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Proving convergence:

$$\sum_{n=1}^\infty (-1)^{n-1}\frac1n$$

Just wanted to confirm if the reason they converge is due to the fact that for n= 1, 3, 5, ... we have a positive harmonic series and for n= 2, 4, 6, ... we have a negative harmonic series? therefore the two cancel giving a convergent sum.

Does the above proof make mathematical sense?

Is it possible for the difference of two particular (not the same) harmonic series to be divergent?

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up vote 0 down vote accepted

Here I'm speaking about the series $$\sum_{n=1}^{\infty}(-1)^n\frac1n$$ (I assume this is what you intended, because $\displaystyle \sum_{n=1}^{\infty}\frac{(-1)^n}{\frac1n}=\sum_{n=1}^{\infty}(-1)^nn$ manifestly can't converge.)

Well, yes, the fact that for $n=1,3,5,\dots$ ($n=2,4,6,\dots$) you have a positive (negative) contribution to the series is the reason why it converges, but that's just an observation and definitely not a proof.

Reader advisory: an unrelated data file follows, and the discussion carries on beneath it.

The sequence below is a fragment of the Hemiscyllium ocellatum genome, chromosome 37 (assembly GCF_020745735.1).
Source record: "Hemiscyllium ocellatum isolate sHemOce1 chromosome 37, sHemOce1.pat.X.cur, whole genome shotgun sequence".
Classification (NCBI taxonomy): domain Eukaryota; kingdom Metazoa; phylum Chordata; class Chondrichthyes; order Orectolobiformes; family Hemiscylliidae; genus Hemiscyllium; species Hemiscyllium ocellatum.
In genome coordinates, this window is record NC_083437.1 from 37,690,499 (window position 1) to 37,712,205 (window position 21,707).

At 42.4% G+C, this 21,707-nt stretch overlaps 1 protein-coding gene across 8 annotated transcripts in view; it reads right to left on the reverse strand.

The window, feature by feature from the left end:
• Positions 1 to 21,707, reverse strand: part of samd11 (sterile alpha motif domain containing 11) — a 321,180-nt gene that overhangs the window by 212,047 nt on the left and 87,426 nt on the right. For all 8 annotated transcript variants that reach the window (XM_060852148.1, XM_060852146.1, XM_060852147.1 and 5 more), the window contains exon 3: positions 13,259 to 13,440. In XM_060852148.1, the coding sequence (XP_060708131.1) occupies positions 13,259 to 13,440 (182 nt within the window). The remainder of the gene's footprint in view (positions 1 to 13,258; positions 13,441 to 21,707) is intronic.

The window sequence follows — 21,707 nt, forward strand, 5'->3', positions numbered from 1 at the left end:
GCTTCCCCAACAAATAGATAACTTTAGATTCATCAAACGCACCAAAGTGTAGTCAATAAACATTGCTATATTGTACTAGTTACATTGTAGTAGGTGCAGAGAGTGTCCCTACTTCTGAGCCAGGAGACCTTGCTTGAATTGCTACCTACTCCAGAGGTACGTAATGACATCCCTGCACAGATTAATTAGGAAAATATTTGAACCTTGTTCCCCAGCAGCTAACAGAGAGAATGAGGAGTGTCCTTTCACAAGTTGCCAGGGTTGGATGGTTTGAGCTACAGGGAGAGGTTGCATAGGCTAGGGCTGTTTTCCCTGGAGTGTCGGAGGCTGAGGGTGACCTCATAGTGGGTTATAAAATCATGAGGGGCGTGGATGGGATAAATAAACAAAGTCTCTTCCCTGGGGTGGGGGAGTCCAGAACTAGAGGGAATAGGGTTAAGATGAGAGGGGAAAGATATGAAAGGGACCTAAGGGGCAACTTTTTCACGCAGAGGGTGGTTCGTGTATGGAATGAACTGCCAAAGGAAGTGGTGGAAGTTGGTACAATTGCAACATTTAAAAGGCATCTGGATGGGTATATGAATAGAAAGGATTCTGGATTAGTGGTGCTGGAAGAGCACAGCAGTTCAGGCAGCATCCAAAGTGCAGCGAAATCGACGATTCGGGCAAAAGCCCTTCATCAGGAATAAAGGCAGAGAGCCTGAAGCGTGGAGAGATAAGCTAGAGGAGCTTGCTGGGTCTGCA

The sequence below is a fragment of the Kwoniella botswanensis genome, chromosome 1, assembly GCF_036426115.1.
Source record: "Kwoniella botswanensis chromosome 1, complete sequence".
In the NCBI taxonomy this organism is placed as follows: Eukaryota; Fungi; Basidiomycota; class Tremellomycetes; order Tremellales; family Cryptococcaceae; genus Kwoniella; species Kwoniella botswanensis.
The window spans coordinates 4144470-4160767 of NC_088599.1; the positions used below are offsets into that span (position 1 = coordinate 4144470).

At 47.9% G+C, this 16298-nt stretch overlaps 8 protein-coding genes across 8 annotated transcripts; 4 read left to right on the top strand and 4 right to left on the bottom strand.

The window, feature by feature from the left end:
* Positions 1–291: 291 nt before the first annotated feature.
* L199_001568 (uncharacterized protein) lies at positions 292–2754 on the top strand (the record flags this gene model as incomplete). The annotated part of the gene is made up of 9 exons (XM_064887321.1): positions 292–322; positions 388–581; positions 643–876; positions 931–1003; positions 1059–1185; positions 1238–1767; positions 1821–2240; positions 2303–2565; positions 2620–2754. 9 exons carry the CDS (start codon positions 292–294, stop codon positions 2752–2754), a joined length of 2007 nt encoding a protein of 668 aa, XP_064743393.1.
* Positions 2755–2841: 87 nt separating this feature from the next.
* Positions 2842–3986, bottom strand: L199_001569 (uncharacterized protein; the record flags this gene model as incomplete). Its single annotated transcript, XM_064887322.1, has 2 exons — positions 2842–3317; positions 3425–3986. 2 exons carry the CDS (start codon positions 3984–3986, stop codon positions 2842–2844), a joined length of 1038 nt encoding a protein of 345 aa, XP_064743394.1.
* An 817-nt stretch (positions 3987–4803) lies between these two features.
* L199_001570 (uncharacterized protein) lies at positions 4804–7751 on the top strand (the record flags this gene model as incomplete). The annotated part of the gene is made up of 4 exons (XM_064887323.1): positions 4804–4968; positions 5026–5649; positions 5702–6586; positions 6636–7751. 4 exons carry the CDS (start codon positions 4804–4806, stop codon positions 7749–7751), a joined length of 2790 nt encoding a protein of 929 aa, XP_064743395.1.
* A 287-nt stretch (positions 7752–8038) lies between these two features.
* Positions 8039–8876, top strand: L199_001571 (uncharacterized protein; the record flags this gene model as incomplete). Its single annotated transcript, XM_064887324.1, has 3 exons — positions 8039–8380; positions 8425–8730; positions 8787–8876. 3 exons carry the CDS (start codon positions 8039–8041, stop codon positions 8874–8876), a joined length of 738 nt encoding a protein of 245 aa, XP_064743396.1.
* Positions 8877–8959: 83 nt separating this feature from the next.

A demonstration easily follows from Leibniz criterion for alternating series, since the sequence $(a_n=\frac1n)$ is monotone decreasing and $\displaystyle \lim_{n\rightarrow\infty}a_n=0$.

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yes, I edited the original question. Currently reading up the alternating series test. – student101 Sep 10 '12 at 9:15

The two do not cancel at all. Perhaps you want to read about Leibniz Alternating Series

About your last question: for any $\,k,m\in\Bbb R\,$ , the series


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Second question:

The difference of two complete harmonic series converges to $log(\frac{p}{q})$, where $p$ positive terms and $q$ negative terms are taken every $p+q$ terms. $$ \log\left(\frac{p}{q}\right)=\sum_{i=0}^\infty \left(\sum_{j=pi+1}^{p(i+1)}\frac{1}{j}-\sum_{k=qi+1}^{q(i+1)}\frac{1}{k}\right) $$

See this message for some examples

We can think those pairs as the same series in the sense that they have the same terms but also as different series because their relative speed or rate is not the same. One may be interpreted to run faster than the other, because has more terms than the other per term in the difference.

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